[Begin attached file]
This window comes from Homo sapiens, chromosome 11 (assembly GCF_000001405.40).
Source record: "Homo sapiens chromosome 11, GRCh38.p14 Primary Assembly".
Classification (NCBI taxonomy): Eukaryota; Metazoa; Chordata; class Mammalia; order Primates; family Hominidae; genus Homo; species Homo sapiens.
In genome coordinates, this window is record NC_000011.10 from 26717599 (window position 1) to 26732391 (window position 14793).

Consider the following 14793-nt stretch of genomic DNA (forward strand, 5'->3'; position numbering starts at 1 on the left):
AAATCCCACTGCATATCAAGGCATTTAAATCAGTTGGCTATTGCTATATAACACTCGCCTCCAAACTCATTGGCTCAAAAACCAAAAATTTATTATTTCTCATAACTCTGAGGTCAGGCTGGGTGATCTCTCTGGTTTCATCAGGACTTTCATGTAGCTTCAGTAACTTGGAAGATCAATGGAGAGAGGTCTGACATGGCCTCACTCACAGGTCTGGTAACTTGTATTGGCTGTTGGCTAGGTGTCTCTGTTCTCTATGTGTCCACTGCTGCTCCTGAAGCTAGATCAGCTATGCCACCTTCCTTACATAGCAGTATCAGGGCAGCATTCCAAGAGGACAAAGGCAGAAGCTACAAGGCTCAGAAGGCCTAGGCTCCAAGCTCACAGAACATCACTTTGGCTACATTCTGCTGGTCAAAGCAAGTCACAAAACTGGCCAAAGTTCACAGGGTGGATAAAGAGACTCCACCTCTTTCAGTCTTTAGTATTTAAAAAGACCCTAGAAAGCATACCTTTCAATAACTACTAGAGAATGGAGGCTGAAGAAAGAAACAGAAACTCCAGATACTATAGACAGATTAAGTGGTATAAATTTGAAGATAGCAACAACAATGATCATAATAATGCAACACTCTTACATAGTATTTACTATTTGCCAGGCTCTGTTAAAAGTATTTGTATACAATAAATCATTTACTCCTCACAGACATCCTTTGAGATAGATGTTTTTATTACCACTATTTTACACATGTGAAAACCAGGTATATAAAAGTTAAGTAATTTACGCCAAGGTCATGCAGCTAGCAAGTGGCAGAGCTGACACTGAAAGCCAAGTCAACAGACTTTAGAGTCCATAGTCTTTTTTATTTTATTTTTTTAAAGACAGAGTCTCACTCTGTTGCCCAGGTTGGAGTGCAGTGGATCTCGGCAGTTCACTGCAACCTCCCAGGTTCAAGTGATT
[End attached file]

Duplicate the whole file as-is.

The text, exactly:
This window comes from Homo sapiens, chromosome 11 (assembly GCF_000001405.40).
Source record: "Homo sapiens chromosome 11, GRCh38.p14 Primary Assembly".
Classification (NCBI taxonomy): Eukaryota; Metazoa; Chordata; class Mammalia; order Primates; family Hominidae; genus Homo; species Homo sapiens.
In genome coordinates, this window is record NC_000011.10 from 26717599 (window position 1) to 26732391 (window position 14793).

Consider the following 14793-nt stretch of genomic DNA (forward strand, 5'->3'; position numbering starts at 1 on the left):
AAATCCCACTGCATATCAAGGCATTTAAATCAGTTGGCTATTGCTATATAACACTCGCCTCCAAACTCATTGGCTCAAAAACCAAAAATTTATTATTTCTCATAACTCTGAGGTCAGGCTGGGTGATCTCTCTGGTTTCATCAGGACTTTCATGTAGCTTCAGTAACTTGGAAGATCAATGGAGAGAGGTCTGACATGGCCTCACTCACAGGTCTGGTAACTTGTATTGGCTGTTGGCTAGGTGTCTCTGTTCTCTATGTGTCCACTGCTGCTCCTGAAGCTAGATCAGCTATGCCACCTTCCTTACATAGCAGTATCAGGGCAGCATTCCAAGAGGACAAAGGCAGAAGCTACAAGGCTCAGAAGGCCTAGGCTCCAAGCTCACAGAACATCACTTTGGCTACATTCTGCTGGTCAAAGCAAGTCACAAAACTGGCCAAAGTTCACAGGGTGGATAAAGAGACTCCACCTCTTTCAGTCTTTAGTATTTAAAAAGACCCTAGAAAGCATACCTTTCAATAACTACTAGAGAATGGAGGCTGAAGAAAGAAACAGAAACTCCAGATACTATAGACAGATTAAGTGGTATAAATTTGAAGATAGCAACAACAATGATCATAATAATGCAACACTCTTACATAGTATTTACTATTTGCCAGGCTCTGTTAAAAGTATTTGTATACAATAAATCATTTACTCCTCACAGACATCCTTTGAGATAGATGTTTTTATTACCACTATTTTACACATGTGAAAACCAGGTATATAAAAGTTAAGTAATTTACGCCAAGGTCATGCAGCTAGCAAGTGGCAGAGCTGACACTGAAAGCCAAGTCAACAGACTTTAGAGTCCATAGTCTTTTTTATTTTATTTTTTTAAAGACAGAGTCTCACTCTGTTGCCCAGGTTGGAGTGCAGTGGATCTCGGCAGTTCACTGCAACCTCCCAGGTTCAAGTGATT